The grains complex ended the week on the up and up thanks to weather concerns, strong international purchasing, and the Kansas crop tour showing fields that came in below expectations. The oilseed complex was boosted by soybean oil and meal technicals, labour issues in South America, and Chinese buying. On the wheat side, Egypt bought some product at its cheapest price in years from Russia. Ultimately though, the speed, efficiency and good planting conditions of #plant15 is still reining in any bulls trying to get out of the pen.
The Kansas Wheat Quality Tour this week showed that average yields and production in American’s largest wheat producing state will rebound from last year’s poor crop. Crop tour participants pegged yields at 35.9/bu, equating to 288.5-million-bushel crop. While still below the long-term average of 40.3 bu/ac and 313.6 million bushels, it’s a marked improvement from 2014’s 28 bu/ac and 249 million bushels.
Neighbouring Oklahoma is in the same boat as Kansas, with this year’s winter wheat crop expected to average 29.4 bu/ac for 111.7 million bushels, topping last year’s final of 17 bu/ac for just 47.6 million bushels taken off. Should dry conditions persist in the U.S. Southern Plains we should expect total production numbers to fall come harvest time just like they did last year.
According to a few grain handlers, Argentinian farmers are stepping up their marketing game as soybeans are being delivered regularly to port positions. As Argentina has become the price leader for soymeal, processors are running on all cylinders. Between this demand, the continued depreciation of the Argentinian peso, and farm debt levels remaining elevated, more sales of this year’s record crop are expected soon. There are some suggestions that this could come in the fall with a new Argentinian government in place after the October elections. Interestingly enough, this would coincide with the start of the seeding season for South America so Argentinian farmers would have cash on hand from their sales to buy crop inputs (food for thought: because of Argentina’s rate of annual inflation running at almost 30%, the relative cash value of selling those beans in the fall versus now would be worth 10-15% more!
Conversely, on-farm storage continues to grow in North America, producers on this side of the equator are able to hold on to their crop a little bit longer. Some ethanol makers are expecting more sales to be made throughout the summer than normal as farmers need to make space for the nearing harvest. From this and looking at historical price patterns over the course of the last couple decades, we could easily expect an early start to the seasonal/harvest downward price pressures (assuming that weather conditions remain decent) as bin space needs to be made.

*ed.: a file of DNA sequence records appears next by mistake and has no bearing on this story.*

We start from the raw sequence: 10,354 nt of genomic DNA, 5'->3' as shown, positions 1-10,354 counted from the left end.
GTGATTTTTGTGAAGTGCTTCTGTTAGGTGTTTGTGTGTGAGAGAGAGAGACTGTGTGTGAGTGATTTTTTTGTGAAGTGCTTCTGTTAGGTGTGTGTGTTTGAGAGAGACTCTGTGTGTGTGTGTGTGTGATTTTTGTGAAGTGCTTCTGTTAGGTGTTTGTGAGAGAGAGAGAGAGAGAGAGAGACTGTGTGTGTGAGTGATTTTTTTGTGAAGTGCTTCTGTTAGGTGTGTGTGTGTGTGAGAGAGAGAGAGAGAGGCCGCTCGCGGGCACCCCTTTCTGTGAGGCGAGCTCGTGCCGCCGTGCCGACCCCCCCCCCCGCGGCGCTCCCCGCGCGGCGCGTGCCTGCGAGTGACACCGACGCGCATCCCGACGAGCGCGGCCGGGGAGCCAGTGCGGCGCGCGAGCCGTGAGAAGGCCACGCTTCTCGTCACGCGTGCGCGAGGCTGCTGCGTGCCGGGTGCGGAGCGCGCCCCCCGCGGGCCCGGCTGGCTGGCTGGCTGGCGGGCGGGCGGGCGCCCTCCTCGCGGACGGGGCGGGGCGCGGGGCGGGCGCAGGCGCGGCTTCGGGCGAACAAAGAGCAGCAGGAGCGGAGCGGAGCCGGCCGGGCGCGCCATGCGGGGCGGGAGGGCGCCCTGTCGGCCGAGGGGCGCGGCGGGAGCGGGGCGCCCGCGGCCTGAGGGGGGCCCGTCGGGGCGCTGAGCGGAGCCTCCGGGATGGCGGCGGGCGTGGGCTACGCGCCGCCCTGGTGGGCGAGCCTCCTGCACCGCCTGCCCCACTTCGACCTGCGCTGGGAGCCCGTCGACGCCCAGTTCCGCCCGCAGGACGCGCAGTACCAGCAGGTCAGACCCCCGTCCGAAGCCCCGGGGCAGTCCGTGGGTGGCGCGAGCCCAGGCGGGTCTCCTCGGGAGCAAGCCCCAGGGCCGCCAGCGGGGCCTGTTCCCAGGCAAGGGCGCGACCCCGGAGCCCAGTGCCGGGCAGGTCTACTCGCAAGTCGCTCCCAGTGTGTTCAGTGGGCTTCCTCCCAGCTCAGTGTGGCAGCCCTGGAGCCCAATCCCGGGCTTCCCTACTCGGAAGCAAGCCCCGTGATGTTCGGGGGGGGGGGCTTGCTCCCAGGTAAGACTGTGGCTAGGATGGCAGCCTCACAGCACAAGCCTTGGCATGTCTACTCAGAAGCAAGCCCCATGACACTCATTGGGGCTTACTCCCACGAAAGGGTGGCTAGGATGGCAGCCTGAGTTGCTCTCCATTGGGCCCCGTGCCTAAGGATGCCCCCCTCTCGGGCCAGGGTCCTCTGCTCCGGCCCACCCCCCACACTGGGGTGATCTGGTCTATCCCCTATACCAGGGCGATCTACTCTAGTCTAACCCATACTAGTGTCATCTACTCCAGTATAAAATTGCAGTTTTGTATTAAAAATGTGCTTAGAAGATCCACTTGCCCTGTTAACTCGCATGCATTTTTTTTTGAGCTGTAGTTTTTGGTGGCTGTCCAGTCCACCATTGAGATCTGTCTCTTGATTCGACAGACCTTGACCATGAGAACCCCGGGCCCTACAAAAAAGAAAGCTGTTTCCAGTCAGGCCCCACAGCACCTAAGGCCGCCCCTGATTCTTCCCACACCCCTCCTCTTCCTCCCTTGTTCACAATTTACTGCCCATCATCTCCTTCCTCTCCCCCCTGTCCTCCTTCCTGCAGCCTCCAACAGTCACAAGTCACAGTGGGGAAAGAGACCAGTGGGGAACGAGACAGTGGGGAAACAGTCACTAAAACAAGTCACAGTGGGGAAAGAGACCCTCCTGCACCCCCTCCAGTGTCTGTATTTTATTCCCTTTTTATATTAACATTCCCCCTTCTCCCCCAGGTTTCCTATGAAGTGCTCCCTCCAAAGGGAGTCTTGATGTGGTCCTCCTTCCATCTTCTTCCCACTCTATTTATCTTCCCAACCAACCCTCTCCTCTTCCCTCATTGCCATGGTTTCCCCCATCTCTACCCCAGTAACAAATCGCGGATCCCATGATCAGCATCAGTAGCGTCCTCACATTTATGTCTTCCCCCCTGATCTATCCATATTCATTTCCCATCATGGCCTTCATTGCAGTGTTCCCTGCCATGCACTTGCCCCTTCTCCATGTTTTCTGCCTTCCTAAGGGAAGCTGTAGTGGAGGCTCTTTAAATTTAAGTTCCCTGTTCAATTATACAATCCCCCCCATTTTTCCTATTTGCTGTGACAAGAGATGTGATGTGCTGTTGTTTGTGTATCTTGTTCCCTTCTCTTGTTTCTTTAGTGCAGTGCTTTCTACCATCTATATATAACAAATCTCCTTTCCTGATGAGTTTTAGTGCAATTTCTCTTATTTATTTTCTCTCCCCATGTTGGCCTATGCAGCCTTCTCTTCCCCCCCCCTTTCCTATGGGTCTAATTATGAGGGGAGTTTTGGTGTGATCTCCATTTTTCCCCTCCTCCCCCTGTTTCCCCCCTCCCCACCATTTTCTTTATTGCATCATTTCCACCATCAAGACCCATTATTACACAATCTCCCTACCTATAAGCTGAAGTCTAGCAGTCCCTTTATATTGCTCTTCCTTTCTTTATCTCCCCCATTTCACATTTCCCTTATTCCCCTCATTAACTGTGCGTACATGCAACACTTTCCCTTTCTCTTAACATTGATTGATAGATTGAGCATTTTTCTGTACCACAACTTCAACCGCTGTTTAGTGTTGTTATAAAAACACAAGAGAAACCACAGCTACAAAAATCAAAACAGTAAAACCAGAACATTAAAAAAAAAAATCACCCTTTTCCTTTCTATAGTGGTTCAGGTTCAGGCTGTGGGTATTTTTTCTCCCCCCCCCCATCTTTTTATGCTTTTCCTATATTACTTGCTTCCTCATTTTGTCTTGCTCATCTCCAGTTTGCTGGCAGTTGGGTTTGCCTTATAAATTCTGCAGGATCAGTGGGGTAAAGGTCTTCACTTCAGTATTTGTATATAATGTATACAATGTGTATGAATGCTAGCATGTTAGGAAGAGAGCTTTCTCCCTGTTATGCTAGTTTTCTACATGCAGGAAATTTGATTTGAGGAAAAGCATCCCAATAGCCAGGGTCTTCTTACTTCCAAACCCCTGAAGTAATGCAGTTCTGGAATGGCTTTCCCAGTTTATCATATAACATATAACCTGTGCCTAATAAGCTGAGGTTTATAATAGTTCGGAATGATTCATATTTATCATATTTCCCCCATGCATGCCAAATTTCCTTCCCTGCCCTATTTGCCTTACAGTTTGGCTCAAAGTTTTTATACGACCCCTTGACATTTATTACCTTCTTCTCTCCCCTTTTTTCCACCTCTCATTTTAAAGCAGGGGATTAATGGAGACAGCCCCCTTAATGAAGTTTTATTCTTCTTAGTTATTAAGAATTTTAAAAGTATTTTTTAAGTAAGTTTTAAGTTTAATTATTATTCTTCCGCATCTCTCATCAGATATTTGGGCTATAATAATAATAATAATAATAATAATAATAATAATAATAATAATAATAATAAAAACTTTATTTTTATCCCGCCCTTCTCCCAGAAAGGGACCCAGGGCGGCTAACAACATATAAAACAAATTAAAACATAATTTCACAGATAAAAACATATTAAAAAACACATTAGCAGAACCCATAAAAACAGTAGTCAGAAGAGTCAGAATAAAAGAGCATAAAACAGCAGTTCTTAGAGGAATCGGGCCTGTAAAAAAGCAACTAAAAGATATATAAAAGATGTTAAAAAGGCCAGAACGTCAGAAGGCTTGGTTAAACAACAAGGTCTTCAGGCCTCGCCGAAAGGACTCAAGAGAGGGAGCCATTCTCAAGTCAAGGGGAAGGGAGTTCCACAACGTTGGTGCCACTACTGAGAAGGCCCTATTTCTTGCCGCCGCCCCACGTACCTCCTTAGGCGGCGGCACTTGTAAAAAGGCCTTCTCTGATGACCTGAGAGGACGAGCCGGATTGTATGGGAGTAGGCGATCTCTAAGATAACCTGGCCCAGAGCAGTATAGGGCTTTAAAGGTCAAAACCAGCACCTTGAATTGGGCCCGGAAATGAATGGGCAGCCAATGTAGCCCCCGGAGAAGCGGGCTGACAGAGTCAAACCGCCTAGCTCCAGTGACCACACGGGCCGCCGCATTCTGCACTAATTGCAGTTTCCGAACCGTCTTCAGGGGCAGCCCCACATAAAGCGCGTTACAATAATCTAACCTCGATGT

The Midwest and Southern Plains have been getting some rain this week, but some of it via violent weather than included tornadoes and crop-flattening winds. The rains in some parts will likely slow down the seeding pace but accelerate risks of disease spreading on wheat and early planted corn. Adding to the melee is cold temperatures this morning (below zero in many places), causing problems for more of the developed winter wheat crops and heading further north, the crops that are just starting to peek out of the ground.
On that note, seeding continues in Western Canada with all Canadian Prairie provinces ahead of their 5-year averages, matching their counterparts across the border in northern U.S. states that are also ahead of schedule. Seeding estimates range from 25 to 40 per cent complete with areas in the southern regions of the Prairie provinces 100% complete. That being said, freezing temperatures late in the week, and forecast for the weekend means that percentage could technically be lower than what officials are saying if reseeding is needed (which is likely).
Some other industries are reseeding their own strategies as a newly-elected NDP majority government in Alberta looks to tighten up the wallet a bit on the business side of things, already admitting plans for the corporate tax being increased from 10% to 12%. Seeing your tax bill go up 20% overnight isn’t necessarily a friendly environment for any operation. Much like the grains market, the fundamentals are keeping the bulls at bay.